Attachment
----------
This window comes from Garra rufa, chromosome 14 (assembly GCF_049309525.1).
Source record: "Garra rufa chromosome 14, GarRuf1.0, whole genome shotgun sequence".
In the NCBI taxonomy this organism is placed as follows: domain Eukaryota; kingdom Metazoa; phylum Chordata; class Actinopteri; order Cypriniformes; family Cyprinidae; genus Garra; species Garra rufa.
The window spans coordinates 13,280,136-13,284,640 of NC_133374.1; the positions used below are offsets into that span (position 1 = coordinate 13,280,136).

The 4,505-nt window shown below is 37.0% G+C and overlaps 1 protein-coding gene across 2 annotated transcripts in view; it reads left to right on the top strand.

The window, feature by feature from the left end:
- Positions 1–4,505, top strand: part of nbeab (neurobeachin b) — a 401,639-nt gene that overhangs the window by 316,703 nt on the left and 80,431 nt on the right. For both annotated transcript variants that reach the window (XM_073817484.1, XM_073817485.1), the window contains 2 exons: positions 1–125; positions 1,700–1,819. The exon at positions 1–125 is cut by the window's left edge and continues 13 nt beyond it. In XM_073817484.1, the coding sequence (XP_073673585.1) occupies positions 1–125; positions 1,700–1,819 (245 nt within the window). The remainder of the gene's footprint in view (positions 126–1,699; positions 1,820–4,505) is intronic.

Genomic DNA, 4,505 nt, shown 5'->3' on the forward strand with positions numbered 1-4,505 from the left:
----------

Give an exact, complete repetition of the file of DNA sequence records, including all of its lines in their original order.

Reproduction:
This window comes from Garra rufa, chromosome 14 (assembly GCF_049309525.1).
Source record: "Garra rufa chromosome 14, GarRuf1.0, whole genome shotgun sequence".
In the NCBI taxonomy this organism is placed as follows: domain Eukaryota; kingdom Metazoa; phylum Chordata; class Actinopteri; order Cypriniformes; family Cyprinidae; genus Garra; species Garra rufa.
The window spans coordinates 13,280,136-13,284,640 of NC_133374.1; the positions used below are offsets into that span (position 1 = coordinate 13,280,136).

The 4,505-nt window shown below is 37.0% G+C and overlaps 1 protein-coding gene across 2 annotated transcripts in view; it reads left to right on the top strand.

The window, feature by feature from the left end:
- Positions 1–4,505, top strand: part of nbeab (neurobeachin b) — a 401,639-nt gene that overhangs the window by 316,703 nt on the left and 80,431 nt on the right. For both annotated transcript variants that reach the window (XM_073817484.1, XM_073817485.1), the window contains 2 exons: positions 1–125; positions 1,700–1,819. The exon at positions 1–125 is cut by the window's left edge and continues 13 nt beyond it. In XM_073817484.1, the coding sequence (XP_073673585.1) occupies positions 1–125; positions 1,700–1,819 (245 nt within the window). The remainder of the gene's footprint in view (positions 126–1,699; positions 1,820–4,505) is intronic.

Genomic DNA, 4,505 nt, shown 5'->3' on the forward strand with positions numbered 1-4,505 from the left: